Williams named Marion economic-development director

ORIGINALLY WRITTEN JERRY ENGLER
The Marion City Commission announced Monday that Jami Williams, community business activist and chairman of the Marion Chamber of Commerce, has been appointed the city’s economic director, effective Jan. 1.

Williams has been active in the Marion Advancement Campaign and a number of other community programs to advance the city. She, husband Stan and their three children are longtime residents of the city.

Cynthia Blount, Marion Museum director, reported 1,307 total visitors to the museum this year compared to 1,100 last year. That number included 727 in-county, 263 out-of-county, 311 out-of-state, and six international visitors.

Items donated this year included a model of Canada School from Monroe Kreutziger, a photo of the Marsh Arch Bridge near Marion from Rosie Plenert, an IBM typewriter from Eloise Mueller, Richardson diaries and transcripts of the diaries from Dorothy Weber, a World War I photo from Carol Pierce, a Big Red One plaque and Country Club golf ball embossing dyes from John Brose, an altar Bible and family history from Berdene Rhodes, a Bowlby Clothing Store Receipt Book from Kay Navrat, a post-office dedication program from Virginia Boawers, and five volumes of Hoch family information from Jim Hoch.

Roger Morse donated two folders of poetry by J. L. McHenry, a report card, a junior-high diploma, an attendance award, a best-citizen award, a boys-chorus songbook, two Sunday school newspapers, a Marion High School newspaper, four campaign posters, a Kiwanis folder, a Marion Historical Museum folder, an Old Settler’s Day folder, a Marion High School folder, 20 photos, miscellaneous Marion County Record newspapers, a history of Lehigh, a 1951 flood souvenir booklet, four boxes of slides, a land grant, an appreciation award, a stock certificate, a Kansas facts booklet, two spelling awards, an attendance certificate, dam and reservoir brochures and a 1922 Marion High School annual.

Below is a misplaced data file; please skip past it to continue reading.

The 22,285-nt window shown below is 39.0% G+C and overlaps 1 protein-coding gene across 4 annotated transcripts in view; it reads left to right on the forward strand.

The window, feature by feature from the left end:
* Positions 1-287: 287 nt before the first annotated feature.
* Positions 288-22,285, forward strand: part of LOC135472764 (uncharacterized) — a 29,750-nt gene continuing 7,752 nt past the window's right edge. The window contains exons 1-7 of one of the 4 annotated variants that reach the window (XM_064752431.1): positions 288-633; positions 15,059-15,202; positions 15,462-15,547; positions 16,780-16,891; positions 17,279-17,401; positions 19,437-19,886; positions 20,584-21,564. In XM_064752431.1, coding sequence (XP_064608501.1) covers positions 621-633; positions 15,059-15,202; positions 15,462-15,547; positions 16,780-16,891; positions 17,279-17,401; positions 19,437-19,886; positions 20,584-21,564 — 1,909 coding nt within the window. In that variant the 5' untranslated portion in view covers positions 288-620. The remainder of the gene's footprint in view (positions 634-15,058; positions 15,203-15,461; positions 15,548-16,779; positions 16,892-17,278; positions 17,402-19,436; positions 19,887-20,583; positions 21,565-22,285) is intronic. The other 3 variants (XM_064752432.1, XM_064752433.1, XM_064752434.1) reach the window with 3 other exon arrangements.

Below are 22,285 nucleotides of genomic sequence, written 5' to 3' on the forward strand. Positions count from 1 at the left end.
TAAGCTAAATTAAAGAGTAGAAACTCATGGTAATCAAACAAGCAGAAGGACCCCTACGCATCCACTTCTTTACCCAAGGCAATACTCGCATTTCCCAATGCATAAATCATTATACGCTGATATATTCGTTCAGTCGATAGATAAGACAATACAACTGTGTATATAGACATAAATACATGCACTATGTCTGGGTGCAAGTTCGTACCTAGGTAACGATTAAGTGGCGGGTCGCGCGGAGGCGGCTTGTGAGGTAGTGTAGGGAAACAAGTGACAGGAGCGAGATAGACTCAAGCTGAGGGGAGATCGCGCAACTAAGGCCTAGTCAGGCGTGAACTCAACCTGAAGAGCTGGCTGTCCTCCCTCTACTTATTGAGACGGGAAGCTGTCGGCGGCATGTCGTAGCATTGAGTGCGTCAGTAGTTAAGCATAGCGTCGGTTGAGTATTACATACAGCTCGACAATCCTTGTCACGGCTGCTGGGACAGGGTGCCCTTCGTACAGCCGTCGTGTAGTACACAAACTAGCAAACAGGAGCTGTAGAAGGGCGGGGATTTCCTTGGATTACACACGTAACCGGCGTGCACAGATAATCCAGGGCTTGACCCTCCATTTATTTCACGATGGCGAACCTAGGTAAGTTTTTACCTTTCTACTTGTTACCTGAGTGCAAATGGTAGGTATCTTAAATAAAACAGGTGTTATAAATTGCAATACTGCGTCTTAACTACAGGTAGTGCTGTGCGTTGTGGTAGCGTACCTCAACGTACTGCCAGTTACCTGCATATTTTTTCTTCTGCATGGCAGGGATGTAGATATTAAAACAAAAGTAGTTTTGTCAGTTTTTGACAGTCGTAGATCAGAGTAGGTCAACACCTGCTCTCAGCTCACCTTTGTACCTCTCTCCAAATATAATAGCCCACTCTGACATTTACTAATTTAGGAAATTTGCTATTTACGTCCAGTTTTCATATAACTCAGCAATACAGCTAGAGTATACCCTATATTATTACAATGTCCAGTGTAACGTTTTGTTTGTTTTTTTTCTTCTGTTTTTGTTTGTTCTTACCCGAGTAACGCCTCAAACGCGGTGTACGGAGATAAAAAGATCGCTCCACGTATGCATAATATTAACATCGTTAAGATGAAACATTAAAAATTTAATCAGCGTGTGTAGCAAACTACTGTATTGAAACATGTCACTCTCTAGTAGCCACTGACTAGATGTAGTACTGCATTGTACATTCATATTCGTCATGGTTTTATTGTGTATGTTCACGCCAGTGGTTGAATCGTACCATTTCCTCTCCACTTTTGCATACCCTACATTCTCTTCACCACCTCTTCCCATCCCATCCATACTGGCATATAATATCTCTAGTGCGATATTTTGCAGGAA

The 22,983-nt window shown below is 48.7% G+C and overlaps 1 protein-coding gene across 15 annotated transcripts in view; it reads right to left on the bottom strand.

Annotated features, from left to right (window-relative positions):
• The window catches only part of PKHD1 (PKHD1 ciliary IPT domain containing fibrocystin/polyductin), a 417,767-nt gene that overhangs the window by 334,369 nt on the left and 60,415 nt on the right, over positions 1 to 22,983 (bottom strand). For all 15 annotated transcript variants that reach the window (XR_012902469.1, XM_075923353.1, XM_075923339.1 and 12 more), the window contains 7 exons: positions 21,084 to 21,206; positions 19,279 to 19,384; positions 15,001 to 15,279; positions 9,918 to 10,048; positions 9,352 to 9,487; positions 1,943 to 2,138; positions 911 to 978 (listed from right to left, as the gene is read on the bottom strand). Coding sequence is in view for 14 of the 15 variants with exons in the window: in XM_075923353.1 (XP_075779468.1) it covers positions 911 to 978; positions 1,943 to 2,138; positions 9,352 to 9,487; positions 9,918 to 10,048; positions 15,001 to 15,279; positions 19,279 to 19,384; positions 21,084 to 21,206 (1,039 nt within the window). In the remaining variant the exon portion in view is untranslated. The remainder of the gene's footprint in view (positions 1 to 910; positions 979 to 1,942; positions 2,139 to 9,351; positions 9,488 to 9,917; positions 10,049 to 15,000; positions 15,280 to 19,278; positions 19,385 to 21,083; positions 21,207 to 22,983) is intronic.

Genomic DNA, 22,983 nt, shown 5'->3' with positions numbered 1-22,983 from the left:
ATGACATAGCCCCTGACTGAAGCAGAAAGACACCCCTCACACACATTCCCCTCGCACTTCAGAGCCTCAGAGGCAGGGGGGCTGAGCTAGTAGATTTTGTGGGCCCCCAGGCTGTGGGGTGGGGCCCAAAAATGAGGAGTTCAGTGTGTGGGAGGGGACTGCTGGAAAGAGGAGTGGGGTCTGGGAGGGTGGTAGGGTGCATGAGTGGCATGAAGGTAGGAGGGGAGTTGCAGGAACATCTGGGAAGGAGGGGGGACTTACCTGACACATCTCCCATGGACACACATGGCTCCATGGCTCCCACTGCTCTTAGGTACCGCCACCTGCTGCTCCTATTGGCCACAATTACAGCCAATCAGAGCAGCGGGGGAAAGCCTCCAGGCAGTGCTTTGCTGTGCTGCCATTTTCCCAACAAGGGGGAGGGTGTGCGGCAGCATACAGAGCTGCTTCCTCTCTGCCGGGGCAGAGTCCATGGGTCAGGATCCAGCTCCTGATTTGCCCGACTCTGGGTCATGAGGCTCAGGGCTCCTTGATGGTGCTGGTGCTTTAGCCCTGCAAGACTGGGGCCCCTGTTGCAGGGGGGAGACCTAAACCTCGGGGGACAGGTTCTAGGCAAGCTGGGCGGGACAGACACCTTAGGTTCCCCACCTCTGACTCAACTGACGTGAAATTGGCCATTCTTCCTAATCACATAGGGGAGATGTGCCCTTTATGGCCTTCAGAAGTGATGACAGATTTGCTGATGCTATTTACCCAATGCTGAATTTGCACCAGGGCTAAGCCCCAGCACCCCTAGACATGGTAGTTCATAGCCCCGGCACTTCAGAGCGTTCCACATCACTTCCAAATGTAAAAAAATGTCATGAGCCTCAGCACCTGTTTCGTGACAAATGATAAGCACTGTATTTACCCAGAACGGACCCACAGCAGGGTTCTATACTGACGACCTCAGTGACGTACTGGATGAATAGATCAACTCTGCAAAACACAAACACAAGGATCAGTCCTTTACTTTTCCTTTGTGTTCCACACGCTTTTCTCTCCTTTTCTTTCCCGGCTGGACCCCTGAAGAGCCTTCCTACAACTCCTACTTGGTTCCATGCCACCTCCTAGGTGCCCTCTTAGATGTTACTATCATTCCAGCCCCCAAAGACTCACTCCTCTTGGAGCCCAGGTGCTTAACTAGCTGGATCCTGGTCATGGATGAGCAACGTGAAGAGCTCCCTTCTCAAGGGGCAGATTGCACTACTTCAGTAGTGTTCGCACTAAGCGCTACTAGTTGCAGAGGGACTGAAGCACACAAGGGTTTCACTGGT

Other donations included a bathtub from Dr. Smith’s home from Terry Colburn, Antelope School treasurer’s books from Greg Bowers and Arnold Boettcher, five U.S. Air Force patches from Dwight Boesker, Dobbs School group photo, Bible school photo and photo album from Jan Vogel, a
WW I roll of honor book and 1963 Marion telephone book from Paul Roberts, a 1902 Marion County Land Atlas from Corinne E. Way, four Marion baseball trophies from Dennis Navrat, a 1955 Marion High School annual from Charles Heerey, woodworking tools and display case from Max Ewert, a sousaphone and drum from the Rube Band by Bill Meyer, a lighted paper cutting from the Presbyterian Church, two slate tiles from the courthouse roof from Earl Winter, a sailor hat for our crying boy and a sidewalk brick from Gary and Bev Helmer.

The commissioners approved the November utility billing tie out with Clerk Becky Makovec reporting with past due bills $47,000 more collected for the month than billed.

After a hearing, City Attorney Dan Baldwin was directed to begin draft of a resolution giving city agreement to a 120-day time frame for owners of a house at 110 South Lincoln to have it torn down.

The commissioners approved a fireworks display for New Year by Davy Hett, who was in charge of such a display last year.

Hett said the display will be by the concrete plant just as last year. He said businessmen have donated $600 toward the display this year while the display last year totaled $240.

Hett also will do the now traditional midnight ball drop down the north side of the co-op elevator rather than down the courthouse flagpole.

In humor, Hett said he would report to Mayor Martin Tice if anything goes wrong although he is sure some of the physical punishment Tice administered in past years was “illegal,” a reference to when he was a student and Tice a principal in the Marion school system.

The commissioners told Public Works Director Harvey Sanders that they liked new white light bulbs he has tried in the downtown area over older sodium vapor bulbs.

Street Superintendent Marty Fredrickson said Corps of Engineers inspectors came to inspect dike maintenance around Marion, and will be making recommendations.

Before naming Williams, the commissioners met in executive session for 15 minutes, and then extended the session for an hour.

They approved paying warrants for $132,025.54.

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